80-96-list-digest Tuesday, February 2 1999 Volume 03 : Number 029



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Ford Truck Enthusiasts - 1980-1996 Trucks and Vans
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In this issue:

FTE 80-96 - ranger pinging
FTE 80-96 - Re: New (to me) truck, minor problems
FTE 80-96 - Speedometer Calibration
FTE 80-96 - Choked to death ?
Re: FTE 80-96 - ranger pinging
Re: FTE 80-96 - ranger pinging
RE: FTE 80-96 - Re: Dangerous Advice (was: Starting Fluid)
FTE 80-96 - RE: Good news/Bad news
FTE 80-96 - Rouge explosion
FTE 80-96 - Rim Difference Answer
FTE 80-96 - Improved Brakes
RE: FTE 80-96 - Starting & restarting
Re: FTE 80-96 - Choked to death ?
Re: FTE 80-96 - Choked to death ?
FTE 80-96 - Engine replacement
Re: FTE 80-96 - Choked to death ?
[none]
FTE 80-96 - Re:
FTE 80-96 - bad crank bearings in 351
FTE 80-96 - fast idle
FTE 80-96 - ADMIN: 1 Million visitors
FTE 80-96 - humidity fix
FTE 80-96 - RE.RE. Differential sucker

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Date: Mon, 1 Feb 1999 05:55:10 -0600
From: "Ralph Ward"
Subject: FTE 80-96 - ranger pinging

I have a strange (to me anyway) problem with my 91 Ranger. It pings badly
in 5th gear (bad enough that the truck vibrates enough to make your teeth
chatter), but not consistently. I am wondering if it is gasoline or dirt in
the fuel. It does seem to improve with a new tank of higher octane fuel.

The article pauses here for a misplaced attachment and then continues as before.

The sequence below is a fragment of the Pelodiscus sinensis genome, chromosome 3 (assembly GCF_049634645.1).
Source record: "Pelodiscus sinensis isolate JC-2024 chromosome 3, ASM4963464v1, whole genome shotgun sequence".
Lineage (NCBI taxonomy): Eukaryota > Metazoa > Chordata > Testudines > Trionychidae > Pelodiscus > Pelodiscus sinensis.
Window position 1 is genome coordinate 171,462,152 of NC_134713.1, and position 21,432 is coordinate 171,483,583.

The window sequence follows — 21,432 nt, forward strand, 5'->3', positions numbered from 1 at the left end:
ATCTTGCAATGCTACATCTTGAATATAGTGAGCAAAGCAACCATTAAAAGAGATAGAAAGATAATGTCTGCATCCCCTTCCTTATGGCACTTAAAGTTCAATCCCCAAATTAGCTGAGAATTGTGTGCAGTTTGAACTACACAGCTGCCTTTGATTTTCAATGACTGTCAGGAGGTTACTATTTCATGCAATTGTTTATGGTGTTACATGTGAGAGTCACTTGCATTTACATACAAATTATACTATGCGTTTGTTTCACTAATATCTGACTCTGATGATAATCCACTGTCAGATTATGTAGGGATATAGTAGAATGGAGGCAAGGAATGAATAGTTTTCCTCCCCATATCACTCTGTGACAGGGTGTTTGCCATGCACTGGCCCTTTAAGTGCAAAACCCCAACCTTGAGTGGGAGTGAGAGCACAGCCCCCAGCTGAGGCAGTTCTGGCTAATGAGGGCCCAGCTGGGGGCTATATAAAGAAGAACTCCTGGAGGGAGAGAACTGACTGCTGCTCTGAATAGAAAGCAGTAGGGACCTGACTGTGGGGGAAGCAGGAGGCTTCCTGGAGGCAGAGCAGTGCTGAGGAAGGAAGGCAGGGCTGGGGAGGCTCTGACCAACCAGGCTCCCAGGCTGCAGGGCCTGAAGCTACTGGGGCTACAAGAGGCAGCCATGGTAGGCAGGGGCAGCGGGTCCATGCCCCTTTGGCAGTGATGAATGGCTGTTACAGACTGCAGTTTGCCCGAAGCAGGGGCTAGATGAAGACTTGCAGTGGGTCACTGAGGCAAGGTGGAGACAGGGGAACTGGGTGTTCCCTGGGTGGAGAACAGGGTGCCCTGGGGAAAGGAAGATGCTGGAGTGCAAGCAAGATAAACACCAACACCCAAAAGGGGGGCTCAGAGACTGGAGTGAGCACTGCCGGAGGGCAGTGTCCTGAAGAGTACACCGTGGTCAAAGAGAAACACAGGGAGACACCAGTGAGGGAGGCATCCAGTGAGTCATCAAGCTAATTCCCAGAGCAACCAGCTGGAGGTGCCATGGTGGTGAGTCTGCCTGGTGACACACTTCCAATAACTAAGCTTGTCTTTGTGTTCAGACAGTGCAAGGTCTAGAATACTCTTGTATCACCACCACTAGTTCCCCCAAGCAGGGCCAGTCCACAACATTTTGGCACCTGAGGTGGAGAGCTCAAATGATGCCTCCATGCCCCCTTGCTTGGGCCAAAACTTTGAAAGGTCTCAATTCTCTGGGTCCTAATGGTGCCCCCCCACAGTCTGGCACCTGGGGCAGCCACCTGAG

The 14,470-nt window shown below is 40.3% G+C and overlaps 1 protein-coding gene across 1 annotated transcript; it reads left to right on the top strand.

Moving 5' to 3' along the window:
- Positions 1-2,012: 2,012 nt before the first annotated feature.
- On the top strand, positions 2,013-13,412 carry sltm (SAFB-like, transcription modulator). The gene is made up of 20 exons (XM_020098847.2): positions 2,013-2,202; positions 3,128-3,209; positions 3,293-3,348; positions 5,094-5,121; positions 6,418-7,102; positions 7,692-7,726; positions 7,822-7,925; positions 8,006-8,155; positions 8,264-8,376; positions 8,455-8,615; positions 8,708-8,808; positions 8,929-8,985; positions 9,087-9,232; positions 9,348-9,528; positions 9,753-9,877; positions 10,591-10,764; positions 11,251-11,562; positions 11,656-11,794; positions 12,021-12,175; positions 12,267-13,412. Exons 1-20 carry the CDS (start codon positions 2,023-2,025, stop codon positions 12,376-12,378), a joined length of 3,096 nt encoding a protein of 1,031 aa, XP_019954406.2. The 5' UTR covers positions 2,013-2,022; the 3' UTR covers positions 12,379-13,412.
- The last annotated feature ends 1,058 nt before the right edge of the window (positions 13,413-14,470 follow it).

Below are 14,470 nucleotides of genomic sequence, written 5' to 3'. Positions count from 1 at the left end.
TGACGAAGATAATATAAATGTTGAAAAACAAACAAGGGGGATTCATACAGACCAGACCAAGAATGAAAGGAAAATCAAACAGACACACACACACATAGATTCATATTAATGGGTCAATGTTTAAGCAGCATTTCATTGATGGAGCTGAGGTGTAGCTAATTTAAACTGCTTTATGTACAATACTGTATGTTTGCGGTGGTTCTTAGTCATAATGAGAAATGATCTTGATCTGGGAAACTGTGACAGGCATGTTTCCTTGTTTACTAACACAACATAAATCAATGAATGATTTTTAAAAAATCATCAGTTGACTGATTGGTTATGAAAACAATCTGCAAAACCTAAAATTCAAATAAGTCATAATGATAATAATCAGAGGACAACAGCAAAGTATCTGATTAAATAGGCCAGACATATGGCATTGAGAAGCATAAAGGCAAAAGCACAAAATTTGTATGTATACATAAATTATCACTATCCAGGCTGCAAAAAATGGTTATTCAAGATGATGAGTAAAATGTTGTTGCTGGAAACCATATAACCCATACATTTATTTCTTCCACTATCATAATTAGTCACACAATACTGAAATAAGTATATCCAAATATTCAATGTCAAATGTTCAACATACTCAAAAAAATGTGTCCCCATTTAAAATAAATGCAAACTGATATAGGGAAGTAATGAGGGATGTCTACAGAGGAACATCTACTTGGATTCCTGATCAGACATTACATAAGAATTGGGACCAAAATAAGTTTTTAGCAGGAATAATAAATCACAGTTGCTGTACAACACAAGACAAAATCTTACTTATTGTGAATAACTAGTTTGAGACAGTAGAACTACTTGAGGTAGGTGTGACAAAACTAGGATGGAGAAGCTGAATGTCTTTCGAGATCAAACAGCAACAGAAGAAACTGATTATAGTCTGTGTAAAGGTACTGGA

It's hard to tell because it may only do it for a minute or so, or like
yesterday, it may not want to drive in 5th gear at all. It does not occur
in any other gear. Could it be a transmission problem? or perhaps some
communication between the computer and transmission?
with boundless ignorance:
Ralph ward


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Date: Mon, 1 Feb 1999 04:12:39 -0800
From: "Ferino, Chris"
Subject: FTE 80-96 - Re: New (to me) truck, minor problems

The fuel gauge on my old '87 Bronco used to have a similar problem - it
would read totally Full, pinned to the right the same as Mike's, but it
wouldn't budge until the tank was about half empty. The sending unit in the
tank, so I've been told, is some sort of a 'resistive strip' that sends out
a different signal as it moves up and down in the tank, and after many years
the metal on that strip wears out to the point where it's grounding the
sender rubbing on it, indicating the 'pinned to the right' Full indication.
I never fixed mine - I just used the trip odometer and knew that when the
fuel gauge actually started moving, I generally had between 1/2 and 1/4 tank